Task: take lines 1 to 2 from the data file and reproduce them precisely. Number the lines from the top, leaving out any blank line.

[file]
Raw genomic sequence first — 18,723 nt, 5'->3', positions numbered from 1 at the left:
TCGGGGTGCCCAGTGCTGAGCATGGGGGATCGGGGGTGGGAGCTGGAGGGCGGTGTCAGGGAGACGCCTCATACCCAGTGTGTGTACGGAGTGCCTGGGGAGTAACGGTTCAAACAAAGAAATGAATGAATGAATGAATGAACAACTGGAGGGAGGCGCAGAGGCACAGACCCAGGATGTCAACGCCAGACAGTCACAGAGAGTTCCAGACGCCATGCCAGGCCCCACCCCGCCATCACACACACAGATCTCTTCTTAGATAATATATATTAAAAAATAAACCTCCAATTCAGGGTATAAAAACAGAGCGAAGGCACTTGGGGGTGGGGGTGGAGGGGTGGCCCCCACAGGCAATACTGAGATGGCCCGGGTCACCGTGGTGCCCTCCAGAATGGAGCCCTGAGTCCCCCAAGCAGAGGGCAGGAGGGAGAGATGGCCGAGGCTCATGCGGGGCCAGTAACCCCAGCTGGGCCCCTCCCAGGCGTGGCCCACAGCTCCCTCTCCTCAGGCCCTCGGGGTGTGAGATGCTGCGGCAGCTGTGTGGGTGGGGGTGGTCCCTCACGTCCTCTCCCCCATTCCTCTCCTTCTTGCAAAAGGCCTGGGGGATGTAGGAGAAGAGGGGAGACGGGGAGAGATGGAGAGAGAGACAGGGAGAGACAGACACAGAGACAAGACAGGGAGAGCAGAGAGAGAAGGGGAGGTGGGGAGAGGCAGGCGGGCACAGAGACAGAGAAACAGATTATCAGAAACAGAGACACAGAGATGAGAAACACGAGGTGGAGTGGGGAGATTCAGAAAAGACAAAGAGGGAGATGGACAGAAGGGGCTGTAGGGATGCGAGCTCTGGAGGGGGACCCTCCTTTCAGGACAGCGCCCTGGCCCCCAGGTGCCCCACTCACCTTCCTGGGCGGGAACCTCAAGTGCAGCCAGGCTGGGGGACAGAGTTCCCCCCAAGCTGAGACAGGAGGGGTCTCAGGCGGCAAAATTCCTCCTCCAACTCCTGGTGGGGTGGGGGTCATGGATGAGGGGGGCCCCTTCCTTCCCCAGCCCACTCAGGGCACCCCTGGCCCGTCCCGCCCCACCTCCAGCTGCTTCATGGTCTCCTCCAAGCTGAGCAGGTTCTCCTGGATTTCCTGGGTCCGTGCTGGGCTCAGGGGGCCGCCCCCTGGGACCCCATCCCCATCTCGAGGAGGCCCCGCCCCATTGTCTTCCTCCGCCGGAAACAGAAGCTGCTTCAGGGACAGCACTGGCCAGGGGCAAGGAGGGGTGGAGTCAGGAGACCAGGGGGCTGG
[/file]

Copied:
Raw genomic sequence first — 18,723 nt, 5'->3', positions numbered from 1 at the left:
TCGGGGTGCCCAGTGCTGAGCATGGGGGATCGGGGGTGGGAGCTGGAGGGCGGTGTCAGGGAGACGCCTCATACCCAGTGTGTGTACGGAGTGCCTGGGGAGTAACGGTTCAAACAAAGAAATGAATGAATGAATGAATGAACAACTGGAGGGAGGCGCAGAGGCACAGACCCAGGATGTCAACGCCAGACAGTCACAGAGAGTTCCAGACGCCATGCCAGGCCCCACCCCGCCATCACACACACAGATCTCTTCTTAGATAATATATATTAAAAAATAAACCTCCAATTCAGGGTATAAAAACAGAGCGAAGGCACTTGGGGGTGGGGGTGGAGGGGTGGCCCCCACAGGCAATACTGAGATGGCCCGGGTCACCGTGGTGCCCTCCAGAATGGAGCCCTGAGTCCCCCAAGCAGAGGGCAGGAGGGAGAGATGGCCGAGGCTCATGCGGGGCCAGTAACCCCAGCTGGGCCCCTCCCAGGCGTGGCCCACAGCTCCCTCTCCTCAGGCCCTCGGGGTGTGAGATGCTGCGGCAGCTGTGTGGGTGGGGGTGGTCCCTCACGTCCTCTCCCCCATTCCTCTCCTTCTTGCAAAAGGCCTGGGGGATGTAGGAGAAGAGGGGAGACGGGGAGAGATGGAGAGAGAGACAGGGAGAGACAGACACAGAGACAAGACAGGGAGAGCAGAGAGAGAAGGGGAGGTGGGGAGAGGCAGGCGGGCACAGAGACAGAGAAACAGATTATCAGAAACAGAGACACAGAGATGAGAAACACGAGGTGGAGTGGGGAGATTCAGAAAAGACAAAGAGGGAGATGGACAGAAGGGGCTGTAGGGATGCGAGCTCTGGAGGGGGACCCTCCTTTCAGGACAGCGCCCTGGCCCCCAGGTGCCCCACTCACCTTCCTGGGCGGGAACCTCAAGTGCAGCCAGGCTGGGGGACAGAGTTCCCCCCAAGCTGAGACAGGAGGGGTCTCAGGCGGCAAAATTCCTCCTCCAACTCCTGGTGGGGTGGGGGTCATGGATGAGGGGGGCCCCTTCCTTCCCCAGCCCACTCAGGGCACCCCTGGCCCGTCCCGCCCCACCTCCAGCTGCTTCATGGTCTCCTCCAAGCTGAGCAGGTTCTCCTGGATTTCCTGGGTCCGTGCTGGGCTCAGGGGGCCGCCCCCTGGGACCCCATCCCCATCTCGAGGAGGCCCCGCCCCATTGTCTTCCTCCGCCGGAAACAGAAGCTGCTTCAGGGACAGCACTGGCCAGGGGCAAGGAGGGGTGGAGTCAGGAGACCAGGGGGCTGG